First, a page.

Epilepsy is a disease common among the extremely nervous types--especially in children of those who are in the habit of taking stimulants regularly.
Digestion is usually the first function to suffer. Chronic gastritis starts up in the regular toper, causing a thickening of the mucous membrane. The breath of the chronic inebriate is very offensive, There is often a metallic odor, which is characteristic of chronic irritation; and, when this is mixed with stale alcohol, the breath is indeed bad. The tongue is heavily coated, and the eyelids are granular. If tobacco is mixed with everything else, such subjects are exceedingly offensive.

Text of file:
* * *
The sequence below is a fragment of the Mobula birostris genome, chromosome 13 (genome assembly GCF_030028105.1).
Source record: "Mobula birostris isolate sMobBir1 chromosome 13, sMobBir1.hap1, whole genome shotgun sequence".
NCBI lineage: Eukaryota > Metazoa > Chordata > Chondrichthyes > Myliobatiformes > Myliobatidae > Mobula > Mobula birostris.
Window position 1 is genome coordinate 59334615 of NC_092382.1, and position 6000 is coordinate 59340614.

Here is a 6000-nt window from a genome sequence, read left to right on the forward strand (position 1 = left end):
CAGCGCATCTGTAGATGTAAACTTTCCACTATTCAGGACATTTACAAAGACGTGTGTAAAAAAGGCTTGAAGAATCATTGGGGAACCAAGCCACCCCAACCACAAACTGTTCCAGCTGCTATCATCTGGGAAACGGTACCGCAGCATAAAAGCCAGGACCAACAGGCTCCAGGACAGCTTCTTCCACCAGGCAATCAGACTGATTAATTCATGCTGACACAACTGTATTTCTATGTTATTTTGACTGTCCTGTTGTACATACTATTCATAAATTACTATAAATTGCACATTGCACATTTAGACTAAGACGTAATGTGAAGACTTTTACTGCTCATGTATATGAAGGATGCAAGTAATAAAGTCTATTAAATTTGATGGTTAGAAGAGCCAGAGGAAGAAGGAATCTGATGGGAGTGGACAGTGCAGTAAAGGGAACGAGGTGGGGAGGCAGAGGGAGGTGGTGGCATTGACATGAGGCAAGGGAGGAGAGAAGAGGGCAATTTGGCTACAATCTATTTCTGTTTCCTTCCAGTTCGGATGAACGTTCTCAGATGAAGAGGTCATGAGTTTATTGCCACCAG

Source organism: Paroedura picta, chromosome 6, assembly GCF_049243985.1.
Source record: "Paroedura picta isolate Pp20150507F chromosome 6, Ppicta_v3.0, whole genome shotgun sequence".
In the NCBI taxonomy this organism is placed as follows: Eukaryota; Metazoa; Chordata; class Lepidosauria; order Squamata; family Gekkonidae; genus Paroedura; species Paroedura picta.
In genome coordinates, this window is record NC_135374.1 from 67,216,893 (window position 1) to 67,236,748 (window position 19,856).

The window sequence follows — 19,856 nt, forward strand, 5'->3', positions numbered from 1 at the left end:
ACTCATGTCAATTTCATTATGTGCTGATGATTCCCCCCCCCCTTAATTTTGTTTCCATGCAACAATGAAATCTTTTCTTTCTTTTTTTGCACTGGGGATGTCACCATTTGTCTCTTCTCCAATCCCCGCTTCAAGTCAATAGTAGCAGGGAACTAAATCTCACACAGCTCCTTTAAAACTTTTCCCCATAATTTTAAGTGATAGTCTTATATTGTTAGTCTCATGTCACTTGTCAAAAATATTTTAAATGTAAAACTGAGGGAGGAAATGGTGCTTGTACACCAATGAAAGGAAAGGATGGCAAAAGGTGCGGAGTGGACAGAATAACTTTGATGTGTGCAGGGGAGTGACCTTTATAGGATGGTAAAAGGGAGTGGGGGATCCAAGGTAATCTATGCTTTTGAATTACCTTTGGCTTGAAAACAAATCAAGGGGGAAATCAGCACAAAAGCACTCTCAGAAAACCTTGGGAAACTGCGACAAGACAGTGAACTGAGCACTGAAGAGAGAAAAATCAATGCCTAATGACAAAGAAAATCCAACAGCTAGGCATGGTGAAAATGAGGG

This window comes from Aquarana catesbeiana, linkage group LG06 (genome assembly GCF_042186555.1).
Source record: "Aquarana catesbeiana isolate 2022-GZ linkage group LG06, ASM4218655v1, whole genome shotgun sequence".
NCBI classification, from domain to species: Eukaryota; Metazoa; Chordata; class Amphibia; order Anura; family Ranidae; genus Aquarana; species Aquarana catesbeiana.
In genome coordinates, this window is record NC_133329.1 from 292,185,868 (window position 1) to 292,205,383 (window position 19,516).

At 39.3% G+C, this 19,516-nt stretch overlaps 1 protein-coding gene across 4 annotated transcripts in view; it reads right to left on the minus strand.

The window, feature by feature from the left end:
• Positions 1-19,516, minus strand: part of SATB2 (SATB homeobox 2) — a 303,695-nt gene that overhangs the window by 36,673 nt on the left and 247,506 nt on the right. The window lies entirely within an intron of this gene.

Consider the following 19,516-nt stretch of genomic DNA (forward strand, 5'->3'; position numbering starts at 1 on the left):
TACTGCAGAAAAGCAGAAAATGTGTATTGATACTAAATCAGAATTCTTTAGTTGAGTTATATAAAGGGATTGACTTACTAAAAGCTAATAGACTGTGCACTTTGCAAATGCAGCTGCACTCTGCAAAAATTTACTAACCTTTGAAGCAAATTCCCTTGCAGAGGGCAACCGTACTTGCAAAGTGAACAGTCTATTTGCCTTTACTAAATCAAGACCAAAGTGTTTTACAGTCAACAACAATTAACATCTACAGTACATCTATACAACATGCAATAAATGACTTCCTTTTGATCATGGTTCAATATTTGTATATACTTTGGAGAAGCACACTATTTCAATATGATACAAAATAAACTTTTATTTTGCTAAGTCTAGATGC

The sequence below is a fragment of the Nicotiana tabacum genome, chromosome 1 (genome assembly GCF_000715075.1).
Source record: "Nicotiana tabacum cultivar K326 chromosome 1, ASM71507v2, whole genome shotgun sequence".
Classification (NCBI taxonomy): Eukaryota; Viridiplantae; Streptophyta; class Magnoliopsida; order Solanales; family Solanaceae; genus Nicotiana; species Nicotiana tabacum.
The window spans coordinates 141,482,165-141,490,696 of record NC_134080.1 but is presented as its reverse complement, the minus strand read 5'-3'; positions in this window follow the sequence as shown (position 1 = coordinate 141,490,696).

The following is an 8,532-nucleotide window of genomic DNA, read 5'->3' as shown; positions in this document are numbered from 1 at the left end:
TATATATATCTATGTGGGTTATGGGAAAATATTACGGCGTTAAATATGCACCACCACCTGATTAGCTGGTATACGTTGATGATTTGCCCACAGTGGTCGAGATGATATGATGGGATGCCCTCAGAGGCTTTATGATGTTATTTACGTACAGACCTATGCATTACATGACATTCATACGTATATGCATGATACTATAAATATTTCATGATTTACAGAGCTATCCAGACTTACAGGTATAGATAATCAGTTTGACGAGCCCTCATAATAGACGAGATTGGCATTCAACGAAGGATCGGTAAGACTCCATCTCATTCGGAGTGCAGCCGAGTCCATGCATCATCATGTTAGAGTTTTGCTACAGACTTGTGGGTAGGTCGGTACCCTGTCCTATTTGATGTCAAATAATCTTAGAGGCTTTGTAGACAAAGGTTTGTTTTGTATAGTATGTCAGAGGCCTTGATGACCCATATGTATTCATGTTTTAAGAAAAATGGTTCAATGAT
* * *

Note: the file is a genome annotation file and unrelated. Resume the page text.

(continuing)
The next organ to be affected is the liver. Those who are inclined to eat too much starchy food, along with alcohol-tippling, will produce sluggishness of the liver. There will be so much inactivity brought on from drinking and heavy eating that the liver becomes enlarged. I have seen cases where the waistline was enlarged six to twelve inches on account of enlargement of the liver.
There is a type of chronic alcoholism accompanied by a sort of atrophied state of the liver. These cases are incurable. Those who have enlarged liver are all curable, provided they can be induced to take the proper care of themselves.
Acute Bright's disease is frequently brought on from the influence of alcohol. In some cases the kidneys become more or less enlarged, without showing any special change. Once upon a time alcoholics were given freely to tubercular cases. It was thought that alcohol had some specific influence in correcting diseases of the lungs. But as time has gone on, it has been found that alcohol hastens the development of tuberculosis in those who are predisposed to the disease.